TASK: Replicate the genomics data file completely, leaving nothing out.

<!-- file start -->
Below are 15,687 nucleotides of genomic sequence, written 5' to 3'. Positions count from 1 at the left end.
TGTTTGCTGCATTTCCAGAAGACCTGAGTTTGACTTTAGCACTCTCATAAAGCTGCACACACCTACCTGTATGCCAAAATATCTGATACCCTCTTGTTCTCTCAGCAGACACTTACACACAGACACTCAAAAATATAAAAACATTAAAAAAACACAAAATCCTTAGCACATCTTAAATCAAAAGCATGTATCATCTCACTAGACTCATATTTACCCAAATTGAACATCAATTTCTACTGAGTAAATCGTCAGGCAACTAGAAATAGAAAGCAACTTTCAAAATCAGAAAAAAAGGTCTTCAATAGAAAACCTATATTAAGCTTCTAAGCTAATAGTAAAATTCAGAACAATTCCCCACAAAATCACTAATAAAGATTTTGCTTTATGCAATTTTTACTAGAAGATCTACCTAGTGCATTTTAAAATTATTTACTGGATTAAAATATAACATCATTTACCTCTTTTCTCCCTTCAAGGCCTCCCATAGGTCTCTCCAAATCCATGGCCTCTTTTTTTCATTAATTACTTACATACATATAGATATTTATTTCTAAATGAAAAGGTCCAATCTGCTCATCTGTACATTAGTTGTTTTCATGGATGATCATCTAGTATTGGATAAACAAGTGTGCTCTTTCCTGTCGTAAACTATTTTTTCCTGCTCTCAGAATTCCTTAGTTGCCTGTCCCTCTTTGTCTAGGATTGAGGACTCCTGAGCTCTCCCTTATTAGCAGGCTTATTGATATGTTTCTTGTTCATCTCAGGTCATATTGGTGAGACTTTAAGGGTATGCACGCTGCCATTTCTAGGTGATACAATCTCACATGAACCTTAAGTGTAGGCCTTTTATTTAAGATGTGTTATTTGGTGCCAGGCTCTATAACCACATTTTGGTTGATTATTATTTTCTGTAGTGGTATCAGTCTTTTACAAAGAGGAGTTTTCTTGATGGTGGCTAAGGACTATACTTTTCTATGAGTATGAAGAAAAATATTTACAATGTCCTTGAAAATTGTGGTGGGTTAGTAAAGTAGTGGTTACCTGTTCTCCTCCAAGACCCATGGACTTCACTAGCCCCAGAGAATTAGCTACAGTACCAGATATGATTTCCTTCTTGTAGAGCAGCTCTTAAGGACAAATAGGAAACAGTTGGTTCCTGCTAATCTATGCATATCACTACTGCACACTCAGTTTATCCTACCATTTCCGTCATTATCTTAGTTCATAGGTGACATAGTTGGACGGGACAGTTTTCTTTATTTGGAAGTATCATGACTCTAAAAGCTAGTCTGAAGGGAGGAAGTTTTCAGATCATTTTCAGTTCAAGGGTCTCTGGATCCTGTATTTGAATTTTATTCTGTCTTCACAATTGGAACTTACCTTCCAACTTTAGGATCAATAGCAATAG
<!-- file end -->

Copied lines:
Below are 15,687 nucleotides of genomic sequence, written 5' to 3'. Positions count from 1 at the left end.
TGTTTGCTGCATTTCCAGAAGACCTGAGTTTGACTTTAGCACTCTCATAAAGCTGCACACACCTACCTGTATGCCAAAATATCTGATACCCTCTTGTTCTCTCAGCAGACACTTACACACAGACACTCAAAAATATAAAAACATTAAAAAAACACAAAATCCTTAGCACATCTTAAATCAAAAGCATGTATCATCTCACTAGACTCATATTTACCCAAATTGAACATCAATTTCTACTGAGTAAATCGTCAGGCAACTAGAAATAGAAAGCAACTTTCAAAATCAGAAAAAAAGGTCTTCAATAGAAAACCTATATTAAGCTTCTAAGCTAATAGTAAAATTCAGAACAATTCCCCACAAAATCACTAATAAAGATTTTGCTTTATGCAATTTTTACTAGAAGATCTACCTAGTGCATTTTAAAATTATTTACTGGATTAAAATATAACATCATTTACCTCTTTTCTCCCTTCAAGGCCTCCCATAGGTCTCTCCAAATCCATGGCCTCTTTTTTTCATTAATTACTTACATACATATAGATATTTATTTCTAAATGAAAAGGTCCAATCTGCTCATCTGTACATTAGTTGTTTTCATGGATGATCATCTAGTATTGGATAAACAAGTGTGCTCTTTCCTGTCGTAAACTATTTTTTCCTGCTCTCAGAATTCCTTAGTTGCCTGTCCCTCTTTGTCTAGGATTGAGGACTCCTGAGCTCTCCCTTATTAGCAGGCTTATTGATATGTTTCTTGTTCATCTCAGGTCATATTGGTGAGACTTTAAGGGTATGCACGCTGCCATTTCTAGGTGATACAATCTCACATGAACCTTAAGTGTAGGCCTTTTATTTAAGATGTGTTATTTGGTGCCAGGCTCTATAACCACATTTTGGTTGATTATTATTTTCTGTAGTGGTATCAGTCTTTTACAAAGAGGAGTTTTCTTGATGGTGGCTAAGGACTATACTTTTCTATGAGTATGAAGAAAAATATTTACAATGTCCTTGAAAATTGTGGTGGGTTAGTAAAGTAGTGGTTACCTGTTCTCCTCCAAGACCCATGGACTTCACTAGCCCCAGAGAATTAGCTACAGTACCAGATATGATTTCCTTCTTGTAGAGCAGCTCTTAAGGACAAATAGGAAACAGTTGGTTCCTGCTAATCTATGCATATCACTACTGCACACTCAGTTTATCCTACCATTTCCGTCATTATCTTAGTTCATAGGTGACATAGTTGGACGGGACAGTTTTCTTTATTTGGAAGTATCATGACTCTAAAAGCTAGTCTGAAGGGAGGAAGTTTTCAGATCATTTTCAGTTCAAGGGTCTCTGGATCCTGTATTTGAATTTTATTCTGTCTTCACAATTGGAACTTACCTTCCAACTTTAGGATCAATAGCAATAG